Twenty days before I had first set my eyes on Borneo, descending from a small plane onto Pontianak, a major city in West Kalimantan, the west side of Borneo. As we landed, all I could notice was a thick haze covering the city. It wasn’t fog or an overcast day, but smog that made a city look like a ghost town. Just then it began to sink in that the problems here are numerous. Deforestation wasn’t just about treehugging anymore. You could feel it in the air that it was about something greater than that.
Disembarking from the plane, the dry and arid heat hit me like a wave. It was evident that the climate had been reshaped from a once moist rainforest to desert-like conditions. Prior to this, Borneo was a unique place, the third largest island on Earth and home to the oldest rainforest at 130 million years old (older than the Amazon). It has been estimated that nearly half of the world’s plant and animal species once existed on this island, with many thousands of species that are endemic only to Borneo including the endangered Orang-utan.
Yet the land here is being transformed into an unrecognizable biological desert from rapid deforestation – and becoming part of the problem. For deforestation accounts for 16% of global greenhouse gas emissions, with Indonesia releasing more CO2 though deforestation than any other country. That piece of the carbon puzzle is more than the entire transportation sector – meaning that’s more than every car, truck, boat and plane on the planet.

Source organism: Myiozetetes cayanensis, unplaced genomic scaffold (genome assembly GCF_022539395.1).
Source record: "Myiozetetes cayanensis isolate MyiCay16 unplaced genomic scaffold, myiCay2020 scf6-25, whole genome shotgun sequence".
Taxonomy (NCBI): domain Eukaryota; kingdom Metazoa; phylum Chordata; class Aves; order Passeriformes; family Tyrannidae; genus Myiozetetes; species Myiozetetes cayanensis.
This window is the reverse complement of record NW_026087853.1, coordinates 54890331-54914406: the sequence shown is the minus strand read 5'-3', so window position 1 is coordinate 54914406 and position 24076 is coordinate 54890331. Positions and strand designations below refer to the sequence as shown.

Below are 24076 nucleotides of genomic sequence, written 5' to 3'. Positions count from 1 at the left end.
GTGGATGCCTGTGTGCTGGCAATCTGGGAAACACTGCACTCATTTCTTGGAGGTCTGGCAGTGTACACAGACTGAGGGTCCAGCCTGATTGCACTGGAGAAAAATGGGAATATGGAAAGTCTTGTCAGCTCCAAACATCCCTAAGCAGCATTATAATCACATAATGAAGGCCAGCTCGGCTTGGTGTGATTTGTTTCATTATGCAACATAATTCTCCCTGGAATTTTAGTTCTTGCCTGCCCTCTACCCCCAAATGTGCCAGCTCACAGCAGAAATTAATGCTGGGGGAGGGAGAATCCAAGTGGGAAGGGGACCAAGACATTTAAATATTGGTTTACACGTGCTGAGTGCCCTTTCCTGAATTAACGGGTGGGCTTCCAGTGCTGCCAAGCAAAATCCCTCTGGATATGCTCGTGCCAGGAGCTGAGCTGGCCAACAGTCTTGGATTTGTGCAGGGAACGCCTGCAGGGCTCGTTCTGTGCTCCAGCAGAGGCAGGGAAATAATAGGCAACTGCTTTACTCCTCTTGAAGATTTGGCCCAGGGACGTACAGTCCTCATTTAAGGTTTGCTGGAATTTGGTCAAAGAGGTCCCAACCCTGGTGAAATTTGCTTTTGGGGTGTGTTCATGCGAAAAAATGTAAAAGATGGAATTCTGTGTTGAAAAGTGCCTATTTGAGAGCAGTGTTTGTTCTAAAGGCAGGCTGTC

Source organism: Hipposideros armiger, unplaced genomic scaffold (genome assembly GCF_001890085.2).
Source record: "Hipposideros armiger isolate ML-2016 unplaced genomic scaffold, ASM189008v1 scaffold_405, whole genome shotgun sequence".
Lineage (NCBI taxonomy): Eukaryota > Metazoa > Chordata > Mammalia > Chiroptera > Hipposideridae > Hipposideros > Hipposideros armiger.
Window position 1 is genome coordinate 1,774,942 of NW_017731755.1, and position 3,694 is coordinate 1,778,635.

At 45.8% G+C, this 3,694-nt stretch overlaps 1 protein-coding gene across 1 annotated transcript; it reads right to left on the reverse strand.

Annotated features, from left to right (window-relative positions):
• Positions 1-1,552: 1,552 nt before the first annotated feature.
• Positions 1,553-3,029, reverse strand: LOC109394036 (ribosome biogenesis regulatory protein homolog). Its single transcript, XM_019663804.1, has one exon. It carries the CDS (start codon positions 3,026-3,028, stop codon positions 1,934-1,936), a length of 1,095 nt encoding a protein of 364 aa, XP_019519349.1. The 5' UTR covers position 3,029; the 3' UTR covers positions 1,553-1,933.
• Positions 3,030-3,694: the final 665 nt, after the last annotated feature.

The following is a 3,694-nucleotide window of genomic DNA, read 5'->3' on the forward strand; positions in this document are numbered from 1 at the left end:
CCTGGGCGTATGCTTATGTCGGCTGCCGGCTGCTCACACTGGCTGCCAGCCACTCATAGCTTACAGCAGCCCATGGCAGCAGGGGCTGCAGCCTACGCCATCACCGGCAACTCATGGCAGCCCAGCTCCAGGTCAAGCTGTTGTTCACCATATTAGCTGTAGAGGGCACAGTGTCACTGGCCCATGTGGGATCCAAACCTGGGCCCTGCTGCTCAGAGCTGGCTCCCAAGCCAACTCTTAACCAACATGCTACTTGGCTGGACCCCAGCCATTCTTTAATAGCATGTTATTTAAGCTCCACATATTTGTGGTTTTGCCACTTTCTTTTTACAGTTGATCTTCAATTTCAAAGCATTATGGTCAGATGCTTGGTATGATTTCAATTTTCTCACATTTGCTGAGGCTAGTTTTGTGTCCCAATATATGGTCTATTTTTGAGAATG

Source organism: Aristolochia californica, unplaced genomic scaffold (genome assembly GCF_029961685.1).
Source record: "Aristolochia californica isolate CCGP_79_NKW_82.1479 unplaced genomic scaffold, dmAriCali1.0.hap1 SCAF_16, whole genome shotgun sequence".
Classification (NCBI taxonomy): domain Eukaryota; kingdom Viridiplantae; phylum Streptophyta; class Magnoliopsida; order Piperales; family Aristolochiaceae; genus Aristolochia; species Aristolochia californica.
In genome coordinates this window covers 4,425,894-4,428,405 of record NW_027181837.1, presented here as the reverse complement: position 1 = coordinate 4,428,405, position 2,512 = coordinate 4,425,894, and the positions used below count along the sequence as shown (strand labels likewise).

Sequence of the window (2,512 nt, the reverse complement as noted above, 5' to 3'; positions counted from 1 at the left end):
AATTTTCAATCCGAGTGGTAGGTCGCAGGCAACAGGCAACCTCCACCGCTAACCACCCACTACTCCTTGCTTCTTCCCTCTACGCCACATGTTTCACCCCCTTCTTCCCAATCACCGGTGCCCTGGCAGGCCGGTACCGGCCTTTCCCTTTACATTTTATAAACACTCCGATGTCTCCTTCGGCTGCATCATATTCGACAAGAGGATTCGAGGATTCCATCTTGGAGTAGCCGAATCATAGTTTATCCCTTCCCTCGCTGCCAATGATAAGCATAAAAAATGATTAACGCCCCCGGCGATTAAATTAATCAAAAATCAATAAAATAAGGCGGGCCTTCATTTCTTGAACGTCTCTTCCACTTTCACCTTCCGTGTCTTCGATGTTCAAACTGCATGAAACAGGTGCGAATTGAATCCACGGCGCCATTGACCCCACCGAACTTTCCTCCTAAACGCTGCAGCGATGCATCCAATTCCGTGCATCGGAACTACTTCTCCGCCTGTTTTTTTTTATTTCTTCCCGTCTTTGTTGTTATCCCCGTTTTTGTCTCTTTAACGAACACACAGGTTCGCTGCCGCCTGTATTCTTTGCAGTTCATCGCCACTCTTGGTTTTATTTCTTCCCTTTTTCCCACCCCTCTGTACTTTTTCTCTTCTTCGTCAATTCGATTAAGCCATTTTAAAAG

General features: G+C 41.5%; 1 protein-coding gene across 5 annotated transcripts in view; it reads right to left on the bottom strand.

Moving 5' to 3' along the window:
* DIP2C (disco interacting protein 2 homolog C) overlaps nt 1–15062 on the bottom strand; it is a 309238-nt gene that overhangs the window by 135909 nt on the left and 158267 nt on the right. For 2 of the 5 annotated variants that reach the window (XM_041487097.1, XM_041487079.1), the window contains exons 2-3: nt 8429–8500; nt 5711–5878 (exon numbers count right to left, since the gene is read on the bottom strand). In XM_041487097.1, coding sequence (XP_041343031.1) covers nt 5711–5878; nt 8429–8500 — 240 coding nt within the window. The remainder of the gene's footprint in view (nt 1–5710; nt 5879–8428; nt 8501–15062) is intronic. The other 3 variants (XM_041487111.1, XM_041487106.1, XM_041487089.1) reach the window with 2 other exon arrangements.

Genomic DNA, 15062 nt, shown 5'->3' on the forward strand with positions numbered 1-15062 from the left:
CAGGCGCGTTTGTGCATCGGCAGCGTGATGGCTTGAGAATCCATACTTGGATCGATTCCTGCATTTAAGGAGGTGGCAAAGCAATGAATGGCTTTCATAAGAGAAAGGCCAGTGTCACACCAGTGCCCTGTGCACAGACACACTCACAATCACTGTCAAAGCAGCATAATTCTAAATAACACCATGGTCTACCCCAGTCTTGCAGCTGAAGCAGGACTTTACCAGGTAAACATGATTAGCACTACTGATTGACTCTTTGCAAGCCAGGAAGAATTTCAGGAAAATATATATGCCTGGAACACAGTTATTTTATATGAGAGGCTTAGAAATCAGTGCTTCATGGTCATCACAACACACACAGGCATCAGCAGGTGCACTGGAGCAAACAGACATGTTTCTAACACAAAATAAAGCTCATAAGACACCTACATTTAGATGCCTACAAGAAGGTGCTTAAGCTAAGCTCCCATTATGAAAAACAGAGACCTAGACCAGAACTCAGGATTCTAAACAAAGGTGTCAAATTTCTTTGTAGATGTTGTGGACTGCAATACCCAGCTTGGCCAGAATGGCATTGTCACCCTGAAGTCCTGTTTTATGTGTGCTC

Climate change was one thing, but there were also rich biological values in the rainforest that were at stake. Everything from medicinal plants that could hold the secrets for a cure to AIDS and cancers, to unique animal species found nowhere else in the world. Yet every time the forests are cleared these biological treasures are being lost, destroyed, or in the Orangutans’ case, use for entertainment, sold in body parts or exploited for the sex trade.
But that was purely the environmental side of the coin; what was happening in Borneo was also about human rights, something that was unchartered territory for me an eco-activist. Soon, I would come to find that deforestation meant the lands was being stolen from the Indigenous people of Borneo, called the Dayak. The very lands that the Dayak depend on for their food, their water, the parts to build their homes, their jobs with farming and for their very survival. I would also come to learn that when they fought back for their lands, they were beaten, arrested, humiliated and in some cases, killed. Much worse, the world wasn’t listening to them; they were voiceless in this struggle.
So why was this all happening? The driving factor was the palm oil industry. Palm oil is a small red fruit whose oils are increasingly desired by the West for cooking oil, cosmetics, cleaning products and ironically for biofuels. In industrial-scale palm oil, these plants flourish in vast monocultures that is to say single-specie agriculture. Imagine rows upon rows of palm trees as far as the eyes can see, the previously existing rainforest hacked away leaving but a few plants in its wake. This is a palm oil plantation. This is deforestation. And tthis is what we must stop.
The Borneo Diary is the story of Emily Hunter’s eco-campaign with DeforestACTION. The DeforestACTION project is a youth driven movement to protect the Borneo rainforest of Indonesia. Fifteen young people, including Emily, took part in a campaign in September on the on-ground in Borneo, with the support of millions of students & schools around the world.